In a shocking revelation, the cause of death of former Fox News host Eric Thomas Bolling’s only child has been attributed to a case of “mixed drug intoxication.” On Sep. 8, 2017, 19-year-old Eric Chase Bolling, a student of economics at the University of Colorado, Boulder, was found dead in his Colorado apartment. According to the Boulder County Coroner’s report, he had “cocaine, marijuana, alprazolam (commonly known as Xanax), and the opioid drugs, fentanyl and cyclopropyl fentanyl, in his system.” The report also suggested that the deceased had a prior history of substance abuse.
Combined drug intoxication, multiple drug intake or polydrug use/polypharmacy intoxication is a fatal form of drug abuse, which results when one uses a combination of more than one psychoactive drug. The resulting toxicity, even if the drugs are taken in small portions, is more than the harm caused by a single dose of any one drug. Fentanyl, found in the toxicology reports, is a Schedule II drug that is more potent than morphine and heroin. The other analogue of fentanyl that was found in Eric’s system was cyclopropyl fentanyl, a synthetic opioid not meant for either human or animal consumption.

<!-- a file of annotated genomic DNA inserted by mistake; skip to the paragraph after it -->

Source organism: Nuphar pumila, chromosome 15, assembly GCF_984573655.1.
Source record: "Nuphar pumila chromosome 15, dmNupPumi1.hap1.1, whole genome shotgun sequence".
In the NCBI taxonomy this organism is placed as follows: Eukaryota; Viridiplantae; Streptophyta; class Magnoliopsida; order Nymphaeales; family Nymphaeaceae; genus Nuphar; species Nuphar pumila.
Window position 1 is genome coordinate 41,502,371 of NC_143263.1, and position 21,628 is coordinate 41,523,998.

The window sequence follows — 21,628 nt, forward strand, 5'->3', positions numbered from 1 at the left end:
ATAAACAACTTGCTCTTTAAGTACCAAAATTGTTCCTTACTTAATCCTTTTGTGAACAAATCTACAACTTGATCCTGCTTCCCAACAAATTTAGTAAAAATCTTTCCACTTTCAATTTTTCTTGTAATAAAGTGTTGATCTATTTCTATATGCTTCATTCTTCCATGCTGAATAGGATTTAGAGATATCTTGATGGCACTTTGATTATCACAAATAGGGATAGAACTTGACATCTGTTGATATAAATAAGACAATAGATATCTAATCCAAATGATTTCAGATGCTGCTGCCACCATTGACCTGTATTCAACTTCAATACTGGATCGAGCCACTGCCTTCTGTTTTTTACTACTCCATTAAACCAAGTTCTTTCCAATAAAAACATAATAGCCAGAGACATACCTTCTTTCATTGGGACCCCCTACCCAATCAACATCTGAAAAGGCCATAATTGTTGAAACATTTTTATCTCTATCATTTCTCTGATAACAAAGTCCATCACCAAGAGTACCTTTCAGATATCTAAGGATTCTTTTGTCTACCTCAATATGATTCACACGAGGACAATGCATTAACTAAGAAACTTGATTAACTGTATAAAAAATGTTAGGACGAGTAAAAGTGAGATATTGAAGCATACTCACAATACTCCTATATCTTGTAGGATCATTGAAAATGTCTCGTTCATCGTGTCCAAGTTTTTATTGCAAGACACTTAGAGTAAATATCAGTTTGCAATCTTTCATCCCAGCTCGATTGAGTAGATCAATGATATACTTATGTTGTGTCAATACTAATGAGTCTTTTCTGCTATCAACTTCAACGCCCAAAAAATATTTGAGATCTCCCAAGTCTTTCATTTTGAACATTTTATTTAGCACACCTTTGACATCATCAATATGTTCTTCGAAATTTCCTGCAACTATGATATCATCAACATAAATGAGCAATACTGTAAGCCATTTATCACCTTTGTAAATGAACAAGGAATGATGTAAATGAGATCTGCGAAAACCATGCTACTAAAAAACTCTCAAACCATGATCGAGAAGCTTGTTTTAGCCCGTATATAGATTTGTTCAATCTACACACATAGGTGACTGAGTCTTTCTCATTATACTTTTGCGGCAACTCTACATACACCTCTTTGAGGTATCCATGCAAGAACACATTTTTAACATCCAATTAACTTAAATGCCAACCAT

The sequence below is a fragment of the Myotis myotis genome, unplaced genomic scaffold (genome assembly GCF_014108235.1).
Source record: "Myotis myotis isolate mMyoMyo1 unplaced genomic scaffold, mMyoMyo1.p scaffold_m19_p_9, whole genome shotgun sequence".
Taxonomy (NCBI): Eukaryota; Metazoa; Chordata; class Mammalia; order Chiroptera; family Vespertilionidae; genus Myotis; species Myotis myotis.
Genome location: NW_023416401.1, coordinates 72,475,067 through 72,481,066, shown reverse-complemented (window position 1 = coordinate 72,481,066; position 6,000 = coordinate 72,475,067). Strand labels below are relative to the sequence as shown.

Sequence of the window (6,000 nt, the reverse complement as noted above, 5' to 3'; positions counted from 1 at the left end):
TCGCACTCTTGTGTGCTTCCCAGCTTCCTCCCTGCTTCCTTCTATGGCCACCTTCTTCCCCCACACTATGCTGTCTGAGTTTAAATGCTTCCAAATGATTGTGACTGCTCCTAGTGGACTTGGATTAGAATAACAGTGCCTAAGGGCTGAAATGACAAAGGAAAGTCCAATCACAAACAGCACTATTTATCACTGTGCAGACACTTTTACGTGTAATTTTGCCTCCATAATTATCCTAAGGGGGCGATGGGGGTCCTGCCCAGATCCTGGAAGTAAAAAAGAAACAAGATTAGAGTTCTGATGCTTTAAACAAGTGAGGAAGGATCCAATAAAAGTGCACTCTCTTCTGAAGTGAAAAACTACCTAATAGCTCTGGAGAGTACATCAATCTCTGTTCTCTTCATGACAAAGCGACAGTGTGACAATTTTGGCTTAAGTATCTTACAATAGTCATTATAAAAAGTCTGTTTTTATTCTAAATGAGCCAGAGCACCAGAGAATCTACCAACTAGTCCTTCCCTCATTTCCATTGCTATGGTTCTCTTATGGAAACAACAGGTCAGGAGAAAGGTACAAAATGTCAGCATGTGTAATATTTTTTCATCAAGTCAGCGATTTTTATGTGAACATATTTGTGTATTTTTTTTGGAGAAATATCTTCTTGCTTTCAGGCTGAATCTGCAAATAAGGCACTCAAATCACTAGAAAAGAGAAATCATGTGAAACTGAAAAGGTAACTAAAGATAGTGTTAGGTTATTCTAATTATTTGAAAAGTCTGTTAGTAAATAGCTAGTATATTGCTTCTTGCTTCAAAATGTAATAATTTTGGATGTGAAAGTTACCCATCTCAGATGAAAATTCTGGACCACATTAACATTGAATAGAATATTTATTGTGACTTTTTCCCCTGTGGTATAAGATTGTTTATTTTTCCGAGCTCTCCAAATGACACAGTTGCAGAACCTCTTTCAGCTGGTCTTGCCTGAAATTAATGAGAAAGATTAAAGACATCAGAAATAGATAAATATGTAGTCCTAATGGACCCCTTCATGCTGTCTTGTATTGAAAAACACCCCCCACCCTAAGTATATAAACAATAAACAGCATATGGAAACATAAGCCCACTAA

Double whammy for Bolling
For Bolling, it has been a double whammy this year. He lost his job and the only child. He was not spared even in his period of mourning. There were insinuations that his son killed himself even before the coroner’s report arrived. Former Fox News host Bill O’Reilly had shockingly suggested in an interview that the young boy committed suicide. After the reports cleared the cause of death, O Reilly apologized to Bolling in a tweet, “Apologies to Eric Bolling and prayers for him and his family. The message I tried to send was that allegations harm kids. Nothing more.”
Senior Bolling, a popular American TV personality, hosted a few programs for Fox until infamy caught up with him. He hosted the show “Cashin’ In” and was also the co-host for “Fox News Specialists” and “The Five”. His colleagues later on complained against his misconduct, which involved sending unsolicited lewd photographs and text messages to females. However, in his hour of grief, he found support from several colleagues. Later, the grieving father took to Twitter to thank all those who supported him.
Leading a sober life
The case of Erich is not an isolated one. Many teenagers in the United States are hooked on prescription opioids and illicit drugs, and experiment with fatal concoctions. Combining two stimulants can accelerate the heart rate and blood pressure, resulting in a cardiac arrest or stroke. As happened in this case, it can cause instant death.
As writer Maria Robinson says, “Nobody can go back and start a new beginning but anyone can start today and make a new ending.” It is possible to take the reins of life back and have a new beginning, provided one realizes that life spent abusing drugs is purposeless and dangerous.
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